Realness is a core feature of authenticity

Christopher J. Hopwood*, Evan W. Good, Alytia A. Levendosky, Johannes Zimmermann, Daniela Dumat, Eli J. Finkel, Paul E. Eastwick, Wiebke Bleidorn

*Corresponding author for this work

Research output: Contribution to journalArticlepeer-review

15 Scopus citations


We established realness as the relatively stable tendency to act on the outside the way one feels on the inside, without regard for proximal personal or social consequences. In nine studies, we showed that realness is a) a core feature of individual differences in authenticity, b) generally adaptive but largely unrelated to agreeableness, c) highly stable, d) reliably observable in dyadic behavior, and e) predictive of responses to situations with potential for personal or social costs. Informants both perceive agreeable motives in real behavior and recognize that being real can be disagreeable. We concluded that realness represents an important individual difference construct that is foundational for authentic social behavior, and that being real comes with both costs and benefits.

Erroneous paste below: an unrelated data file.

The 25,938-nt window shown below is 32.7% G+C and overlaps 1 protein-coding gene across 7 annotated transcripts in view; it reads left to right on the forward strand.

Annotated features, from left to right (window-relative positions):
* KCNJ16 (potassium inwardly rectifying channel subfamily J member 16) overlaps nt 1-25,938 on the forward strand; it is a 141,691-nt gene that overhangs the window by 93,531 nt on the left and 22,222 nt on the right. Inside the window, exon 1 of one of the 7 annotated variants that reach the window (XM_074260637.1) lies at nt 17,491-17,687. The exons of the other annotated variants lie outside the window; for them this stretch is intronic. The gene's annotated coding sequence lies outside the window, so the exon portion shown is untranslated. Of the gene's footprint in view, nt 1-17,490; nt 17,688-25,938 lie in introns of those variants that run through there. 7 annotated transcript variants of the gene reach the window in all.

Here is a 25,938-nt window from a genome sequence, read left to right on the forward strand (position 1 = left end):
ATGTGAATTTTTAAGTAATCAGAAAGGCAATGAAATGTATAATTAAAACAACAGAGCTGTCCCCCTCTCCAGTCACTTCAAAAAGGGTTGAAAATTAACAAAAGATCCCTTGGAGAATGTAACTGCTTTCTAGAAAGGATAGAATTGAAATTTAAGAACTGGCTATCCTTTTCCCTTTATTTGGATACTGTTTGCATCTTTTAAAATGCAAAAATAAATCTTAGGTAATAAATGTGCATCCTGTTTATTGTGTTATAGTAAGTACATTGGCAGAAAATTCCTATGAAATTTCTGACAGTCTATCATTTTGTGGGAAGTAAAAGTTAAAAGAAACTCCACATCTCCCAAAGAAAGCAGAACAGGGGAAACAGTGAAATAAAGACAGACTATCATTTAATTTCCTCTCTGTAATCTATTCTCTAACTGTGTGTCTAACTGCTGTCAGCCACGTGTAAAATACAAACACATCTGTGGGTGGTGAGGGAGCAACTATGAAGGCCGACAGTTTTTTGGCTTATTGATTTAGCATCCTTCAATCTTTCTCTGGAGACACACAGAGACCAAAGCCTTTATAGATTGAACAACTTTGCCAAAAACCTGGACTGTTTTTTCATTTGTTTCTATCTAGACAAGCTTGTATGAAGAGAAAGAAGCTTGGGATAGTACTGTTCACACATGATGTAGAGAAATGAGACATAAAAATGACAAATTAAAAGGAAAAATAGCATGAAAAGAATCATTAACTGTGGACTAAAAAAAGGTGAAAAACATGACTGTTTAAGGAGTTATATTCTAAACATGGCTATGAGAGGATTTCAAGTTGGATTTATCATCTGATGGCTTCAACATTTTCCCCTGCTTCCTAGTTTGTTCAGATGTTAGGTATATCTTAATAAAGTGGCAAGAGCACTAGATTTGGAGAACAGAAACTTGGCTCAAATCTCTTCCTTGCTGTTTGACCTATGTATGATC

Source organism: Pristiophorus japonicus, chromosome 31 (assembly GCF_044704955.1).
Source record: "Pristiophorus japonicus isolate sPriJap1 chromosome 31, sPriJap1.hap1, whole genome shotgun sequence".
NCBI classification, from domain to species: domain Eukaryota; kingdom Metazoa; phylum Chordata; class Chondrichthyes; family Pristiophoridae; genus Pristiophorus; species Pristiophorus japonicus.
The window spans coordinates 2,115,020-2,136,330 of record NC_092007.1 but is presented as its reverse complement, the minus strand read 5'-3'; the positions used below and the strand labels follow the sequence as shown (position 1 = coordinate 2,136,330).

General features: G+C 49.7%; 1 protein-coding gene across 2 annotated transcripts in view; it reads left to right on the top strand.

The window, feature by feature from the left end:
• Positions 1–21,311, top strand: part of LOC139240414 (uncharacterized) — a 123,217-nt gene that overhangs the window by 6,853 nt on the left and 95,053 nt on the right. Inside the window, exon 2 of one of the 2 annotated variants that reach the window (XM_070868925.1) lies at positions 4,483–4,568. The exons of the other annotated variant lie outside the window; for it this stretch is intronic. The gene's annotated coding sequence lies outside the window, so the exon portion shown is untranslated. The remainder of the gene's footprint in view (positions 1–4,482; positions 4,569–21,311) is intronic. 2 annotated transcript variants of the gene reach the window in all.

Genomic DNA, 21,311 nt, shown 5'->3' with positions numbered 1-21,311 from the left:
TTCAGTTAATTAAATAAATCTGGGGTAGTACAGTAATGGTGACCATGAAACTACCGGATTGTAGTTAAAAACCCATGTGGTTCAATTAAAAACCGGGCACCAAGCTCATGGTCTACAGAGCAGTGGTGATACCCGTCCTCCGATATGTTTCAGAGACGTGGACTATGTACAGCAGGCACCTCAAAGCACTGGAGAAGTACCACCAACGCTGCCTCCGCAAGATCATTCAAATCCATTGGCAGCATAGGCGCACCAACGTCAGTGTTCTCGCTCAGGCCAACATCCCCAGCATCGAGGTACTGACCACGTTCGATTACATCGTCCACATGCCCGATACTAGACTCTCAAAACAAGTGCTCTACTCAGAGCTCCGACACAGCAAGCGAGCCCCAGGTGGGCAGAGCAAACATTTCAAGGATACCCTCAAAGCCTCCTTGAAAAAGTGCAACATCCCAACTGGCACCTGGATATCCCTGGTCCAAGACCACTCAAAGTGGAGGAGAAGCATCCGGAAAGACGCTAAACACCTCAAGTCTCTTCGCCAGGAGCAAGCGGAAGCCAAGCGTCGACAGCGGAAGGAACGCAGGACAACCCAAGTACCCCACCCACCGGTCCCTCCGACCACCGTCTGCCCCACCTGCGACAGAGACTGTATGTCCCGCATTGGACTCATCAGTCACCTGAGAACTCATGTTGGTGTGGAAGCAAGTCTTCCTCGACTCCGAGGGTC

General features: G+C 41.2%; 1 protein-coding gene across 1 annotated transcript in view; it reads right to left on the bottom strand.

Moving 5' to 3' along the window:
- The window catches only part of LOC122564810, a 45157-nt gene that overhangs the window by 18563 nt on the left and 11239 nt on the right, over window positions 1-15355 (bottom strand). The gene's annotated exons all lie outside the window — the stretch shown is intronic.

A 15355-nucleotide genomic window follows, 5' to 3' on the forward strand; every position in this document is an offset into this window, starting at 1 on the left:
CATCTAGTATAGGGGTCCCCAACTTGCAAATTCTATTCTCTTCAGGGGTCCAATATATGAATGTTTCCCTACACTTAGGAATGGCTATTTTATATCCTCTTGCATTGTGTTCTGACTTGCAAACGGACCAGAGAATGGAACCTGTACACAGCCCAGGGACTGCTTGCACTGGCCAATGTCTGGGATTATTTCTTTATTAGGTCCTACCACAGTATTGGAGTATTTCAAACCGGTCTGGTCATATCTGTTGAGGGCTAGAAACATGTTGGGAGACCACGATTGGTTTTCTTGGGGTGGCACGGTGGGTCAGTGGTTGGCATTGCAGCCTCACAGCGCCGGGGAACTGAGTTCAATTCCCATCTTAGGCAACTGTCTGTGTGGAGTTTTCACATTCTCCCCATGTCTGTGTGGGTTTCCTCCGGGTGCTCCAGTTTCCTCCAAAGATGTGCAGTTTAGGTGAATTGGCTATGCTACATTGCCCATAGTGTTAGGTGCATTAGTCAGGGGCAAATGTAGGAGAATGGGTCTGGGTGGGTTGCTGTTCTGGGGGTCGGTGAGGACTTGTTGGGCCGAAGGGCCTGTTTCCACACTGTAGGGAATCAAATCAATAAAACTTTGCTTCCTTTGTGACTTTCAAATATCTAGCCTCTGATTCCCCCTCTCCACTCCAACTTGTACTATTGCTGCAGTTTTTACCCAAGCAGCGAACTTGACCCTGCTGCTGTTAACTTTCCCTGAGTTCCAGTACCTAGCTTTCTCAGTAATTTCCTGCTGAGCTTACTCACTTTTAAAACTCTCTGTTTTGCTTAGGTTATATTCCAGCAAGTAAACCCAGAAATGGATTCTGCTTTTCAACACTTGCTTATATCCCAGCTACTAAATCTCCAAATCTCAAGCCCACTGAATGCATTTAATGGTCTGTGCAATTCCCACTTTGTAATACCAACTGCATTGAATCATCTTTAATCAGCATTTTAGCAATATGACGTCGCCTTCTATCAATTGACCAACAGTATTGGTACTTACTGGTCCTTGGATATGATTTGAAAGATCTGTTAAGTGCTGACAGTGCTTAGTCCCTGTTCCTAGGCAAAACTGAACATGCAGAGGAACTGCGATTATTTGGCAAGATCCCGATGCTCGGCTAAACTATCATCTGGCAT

Original languageEnglish (US)
Article number104086
JournalJournal of Research in Personality
StatePublished - Jun 2021


  • Authenticity
  • Congruence
  • Personality
  • Realness
  • Transparency

ASJC Scopus subject areas

  • Social Psychology
  • General Psychology


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